RADICAN'S TAKE RADICAN'S "ROCK-N-ROLL NEVER DIES: THE STORY OF THE ROCK-N-ROLL EXPRESS" Review - Working the territories, how feuds were built to draw money, Cornette commentary, fantastic behind the scenes stories
Aug 14, 2014 - 12:46:13 PM
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By Sean Radican, Torch columnist
RADICAN’S REVIEW SERIES
“ROCK-N-ROLL NEVER DIES: THE STORY OF THE ROCK-N-ROLL EXPRESS”
RELEASED IN 2014 BY ELBOW PRODUCTIONS
BY SEAN RADICAN, TORCH COLUMNIST
“Rock-N-Roll Never Dies” is a documentary chronicling the career of the Rock-N-Roll Express by filmmaker Michael Eliot, who made the fantastic JCP documentary, “JCP: The Good Old Days,” that was released last year. As was the case with the JCP documentary, Eliot has made the most with a limited amount of resources and produced another compelling film that stacks up in terms of production value with WWE’s best work.
The Rock-N-Roll Express is one of the most popular and influential tag teams in the history of wrestling. Their look and in-ring style has influenced everyone from The Rockers to The Hardy Boys to The Young Bucks and several other teams as well.
The highlight of the documentary is hearing about how Robert Gibson & Ricky Morton were programmed to have feuds that set the crowd on fire. They started in the Memphis territory, but they were under the Fabulous Ones. Morton and Gibson acknowledge that they knew they were never going to be the top team in the Memphis territory as long as The Fabulous Ones were around.
Watt’s territory had been down in ‘83, but when he made a talent trade with the Jerry Jarrett, who ran the Memphis territory, business picked up greatly by ’84. The Rock-N-Roll Express brought a radically different style to Watt’s territory than fans were used to, as Watts had employed bigger and more physical wrestlers, but the key was that when the Rock-N-Roll Express came to the territory, Watts told the bigger wrestlers they had to sell for them.
When the Rock-N-Roll Express went to the Mid-South territory under Bill Watts, they also were accompanied by The Midnight Express and Jim Cornette. The appeal of the Rock-N-Roll Express was created with their Rock-N-Roll gimmick. They wore Rock-N-Roll t-shirts and tied bandanas on their gear. Their look appealed to teenage girls and young women at the time and they quickly became very popular.
Watts presented the Rock-N-Roll Express different than any other act. He built them up with entrance music, which was rare in those days, along with radio appearances on the local rock-n-roll stations. Eliot frames the narrative of the documentary so that the way the Rock-N-Roll Express and Midnight Express were built up and groomed for each other is transparent and it really is an example of how promoters back in the territory logically set up and groomed talent to work with each other to book money.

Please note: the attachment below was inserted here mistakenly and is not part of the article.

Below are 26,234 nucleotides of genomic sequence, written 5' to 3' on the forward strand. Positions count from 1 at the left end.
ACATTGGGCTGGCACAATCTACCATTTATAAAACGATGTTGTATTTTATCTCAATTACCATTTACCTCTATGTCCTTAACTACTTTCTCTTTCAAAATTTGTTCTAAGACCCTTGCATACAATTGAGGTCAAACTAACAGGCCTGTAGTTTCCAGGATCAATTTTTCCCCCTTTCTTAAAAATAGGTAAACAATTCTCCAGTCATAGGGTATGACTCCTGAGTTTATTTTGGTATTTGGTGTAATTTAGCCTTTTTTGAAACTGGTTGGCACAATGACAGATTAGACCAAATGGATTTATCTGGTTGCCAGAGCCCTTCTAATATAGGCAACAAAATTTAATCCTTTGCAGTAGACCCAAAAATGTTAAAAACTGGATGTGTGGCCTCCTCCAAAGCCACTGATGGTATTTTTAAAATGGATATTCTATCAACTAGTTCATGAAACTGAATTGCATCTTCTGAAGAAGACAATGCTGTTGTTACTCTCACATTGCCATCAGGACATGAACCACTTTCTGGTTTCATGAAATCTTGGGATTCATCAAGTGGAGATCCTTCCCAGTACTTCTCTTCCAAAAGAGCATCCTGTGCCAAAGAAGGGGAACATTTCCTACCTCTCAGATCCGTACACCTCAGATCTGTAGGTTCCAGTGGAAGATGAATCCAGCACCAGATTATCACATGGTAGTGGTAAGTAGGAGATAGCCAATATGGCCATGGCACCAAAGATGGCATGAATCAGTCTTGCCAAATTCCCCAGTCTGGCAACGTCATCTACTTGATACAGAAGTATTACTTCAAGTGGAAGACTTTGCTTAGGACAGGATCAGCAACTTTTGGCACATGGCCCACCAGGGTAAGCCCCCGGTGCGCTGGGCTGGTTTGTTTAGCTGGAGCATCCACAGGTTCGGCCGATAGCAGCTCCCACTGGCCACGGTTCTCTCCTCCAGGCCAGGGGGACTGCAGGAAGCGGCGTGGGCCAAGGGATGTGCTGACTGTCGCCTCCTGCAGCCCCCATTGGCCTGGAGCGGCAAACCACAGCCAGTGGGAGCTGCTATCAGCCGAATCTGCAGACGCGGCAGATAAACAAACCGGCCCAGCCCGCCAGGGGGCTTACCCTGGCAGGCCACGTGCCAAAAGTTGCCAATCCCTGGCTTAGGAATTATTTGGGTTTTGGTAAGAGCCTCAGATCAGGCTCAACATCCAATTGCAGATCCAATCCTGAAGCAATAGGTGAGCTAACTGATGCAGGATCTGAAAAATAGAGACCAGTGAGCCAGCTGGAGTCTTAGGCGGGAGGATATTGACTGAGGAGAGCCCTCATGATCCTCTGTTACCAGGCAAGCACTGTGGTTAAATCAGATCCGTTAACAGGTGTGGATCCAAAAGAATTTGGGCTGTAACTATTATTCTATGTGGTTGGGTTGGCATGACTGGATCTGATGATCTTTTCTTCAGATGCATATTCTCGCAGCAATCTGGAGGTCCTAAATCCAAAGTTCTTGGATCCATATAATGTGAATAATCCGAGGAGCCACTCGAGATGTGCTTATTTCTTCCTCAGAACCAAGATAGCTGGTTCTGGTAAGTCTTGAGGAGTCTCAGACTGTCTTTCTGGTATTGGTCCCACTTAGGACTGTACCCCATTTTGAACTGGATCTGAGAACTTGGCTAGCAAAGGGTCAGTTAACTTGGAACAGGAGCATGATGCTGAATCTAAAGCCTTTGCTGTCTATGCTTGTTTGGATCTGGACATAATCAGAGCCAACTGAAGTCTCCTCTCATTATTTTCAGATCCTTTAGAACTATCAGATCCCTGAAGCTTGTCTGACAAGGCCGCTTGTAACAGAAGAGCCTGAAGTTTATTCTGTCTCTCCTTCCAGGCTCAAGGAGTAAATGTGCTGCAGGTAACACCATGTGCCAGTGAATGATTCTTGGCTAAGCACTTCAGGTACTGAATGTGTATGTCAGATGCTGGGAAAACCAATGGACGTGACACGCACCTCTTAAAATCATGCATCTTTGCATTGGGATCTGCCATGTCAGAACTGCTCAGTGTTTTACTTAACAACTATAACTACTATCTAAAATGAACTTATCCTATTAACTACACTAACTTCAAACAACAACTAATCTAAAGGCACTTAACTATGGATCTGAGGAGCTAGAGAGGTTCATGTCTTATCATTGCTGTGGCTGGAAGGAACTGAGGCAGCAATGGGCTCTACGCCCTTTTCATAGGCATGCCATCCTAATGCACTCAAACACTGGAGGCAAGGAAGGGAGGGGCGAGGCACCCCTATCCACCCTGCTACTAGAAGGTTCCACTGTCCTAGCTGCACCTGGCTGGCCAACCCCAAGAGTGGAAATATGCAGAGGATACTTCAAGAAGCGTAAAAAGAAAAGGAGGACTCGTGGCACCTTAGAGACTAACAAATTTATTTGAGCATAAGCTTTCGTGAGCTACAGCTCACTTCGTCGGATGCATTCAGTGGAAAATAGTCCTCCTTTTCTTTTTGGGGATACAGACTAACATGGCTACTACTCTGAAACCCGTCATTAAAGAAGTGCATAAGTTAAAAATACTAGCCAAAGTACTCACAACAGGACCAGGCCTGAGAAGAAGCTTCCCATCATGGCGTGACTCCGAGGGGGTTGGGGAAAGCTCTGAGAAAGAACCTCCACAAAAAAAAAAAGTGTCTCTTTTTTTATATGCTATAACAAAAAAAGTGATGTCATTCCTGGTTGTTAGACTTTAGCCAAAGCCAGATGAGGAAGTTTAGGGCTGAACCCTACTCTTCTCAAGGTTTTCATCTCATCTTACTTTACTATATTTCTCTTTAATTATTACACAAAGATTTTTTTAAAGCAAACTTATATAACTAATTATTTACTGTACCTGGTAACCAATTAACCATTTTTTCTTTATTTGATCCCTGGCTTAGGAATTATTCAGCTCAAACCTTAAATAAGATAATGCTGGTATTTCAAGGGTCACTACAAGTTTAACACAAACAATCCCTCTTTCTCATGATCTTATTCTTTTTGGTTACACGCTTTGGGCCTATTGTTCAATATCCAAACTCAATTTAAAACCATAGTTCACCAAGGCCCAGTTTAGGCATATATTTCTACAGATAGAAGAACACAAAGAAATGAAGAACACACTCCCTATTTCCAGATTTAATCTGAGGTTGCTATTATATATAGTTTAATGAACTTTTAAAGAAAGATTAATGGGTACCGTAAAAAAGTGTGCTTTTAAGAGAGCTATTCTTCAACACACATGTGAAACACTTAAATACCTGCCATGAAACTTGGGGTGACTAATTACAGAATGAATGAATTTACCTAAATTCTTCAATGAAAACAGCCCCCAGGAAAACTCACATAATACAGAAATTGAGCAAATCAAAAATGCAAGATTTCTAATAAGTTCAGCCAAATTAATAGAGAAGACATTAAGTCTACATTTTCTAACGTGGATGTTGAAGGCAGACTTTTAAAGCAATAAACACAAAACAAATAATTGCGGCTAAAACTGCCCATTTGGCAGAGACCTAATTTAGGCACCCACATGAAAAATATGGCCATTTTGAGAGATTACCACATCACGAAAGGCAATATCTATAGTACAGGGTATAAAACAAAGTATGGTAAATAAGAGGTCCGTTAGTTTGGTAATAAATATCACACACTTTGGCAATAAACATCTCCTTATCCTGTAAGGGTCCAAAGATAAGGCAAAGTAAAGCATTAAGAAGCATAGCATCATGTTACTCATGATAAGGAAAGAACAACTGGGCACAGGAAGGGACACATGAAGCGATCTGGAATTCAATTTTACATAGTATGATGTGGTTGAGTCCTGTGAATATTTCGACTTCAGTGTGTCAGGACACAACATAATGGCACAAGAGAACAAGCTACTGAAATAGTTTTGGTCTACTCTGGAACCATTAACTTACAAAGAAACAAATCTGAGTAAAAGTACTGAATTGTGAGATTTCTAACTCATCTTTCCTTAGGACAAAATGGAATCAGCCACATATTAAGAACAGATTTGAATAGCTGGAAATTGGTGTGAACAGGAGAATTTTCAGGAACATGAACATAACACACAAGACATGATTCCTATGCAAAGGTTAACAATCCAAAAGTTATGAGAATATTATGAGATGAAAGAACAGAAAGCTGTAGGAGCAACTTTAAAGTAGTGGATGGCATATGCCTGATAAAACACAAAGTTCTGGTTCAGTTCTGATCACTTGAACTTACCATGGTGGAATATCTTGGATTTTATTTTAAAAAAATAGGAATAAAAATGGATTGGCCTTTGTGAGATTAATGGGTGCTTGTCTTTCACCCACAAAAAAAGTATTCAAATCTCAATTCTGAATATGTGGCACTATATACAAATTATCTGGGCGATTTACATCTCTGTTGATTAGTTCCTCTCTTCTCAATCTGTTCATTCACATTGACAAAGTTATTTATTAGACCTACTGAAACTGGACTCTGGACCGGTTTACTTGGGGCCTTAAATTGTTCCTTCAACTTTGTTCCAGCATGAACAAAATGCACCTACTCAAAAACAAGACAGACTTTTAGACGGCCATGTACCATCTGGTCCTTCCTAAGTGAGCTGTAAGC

Morton & Gibson went to Watt’s territory first before Eaton, Condry, and Cornette arrived. They were built up in a program with Magnum TA & Mr. Wrestling 2. They were supposed to go back to the Memphis territory, but they ended up staying with Watts. Watts ended up keeping the two teams about, but Cornette discusses how they knew the fans were dying to see the two teams feud because they had teased the feud on TV.
Once the feud began, the heat was amazing. Condry says, “We couldn’t get to the ring to start the match,” which was because the fans hated the Midnight Express. Eaton appears and discusses how people still believed wrestling was real.
Cornette is fantastic as a talking head throughout the documentary talking about the heat the feud between the Rock-N-Rock Express and The Midnight Express drew from fans and the amount of business they did during that time.
JCP was heating up at the time and Crockett had taken JCP to national TV on TBS. It’s exaggerated in the narrative that the territory was down before the Rock-N-Roll Express was hired by Jim Crockett Jr. Another great lesson in how to build up a debuting team is demonstrated in how the Rock-N-Roll Express was promoted before debuting in JCP. They aired music videos on TV for three weeks before Morton & Gibson made their debut.
Ivan Koloff & Krusher Khruschev was the tag team champions at the time and they had blown through everyone in their path, but they lost to Gibson & Morton in a one hour match on TV. This instantly made them stars and booker Dusty Rhodes knew that the real money matches with the Midnight Express down the line.
It is fascinating to see how Gibson & Morton got over and lived their gimmick as rock stars to the limit. Magnum T.A. appears and talked about how TV was a star maker. This was a whole new level of exposure for the Morton & Gibson because their feud with the Midnight Express was now airing on national television.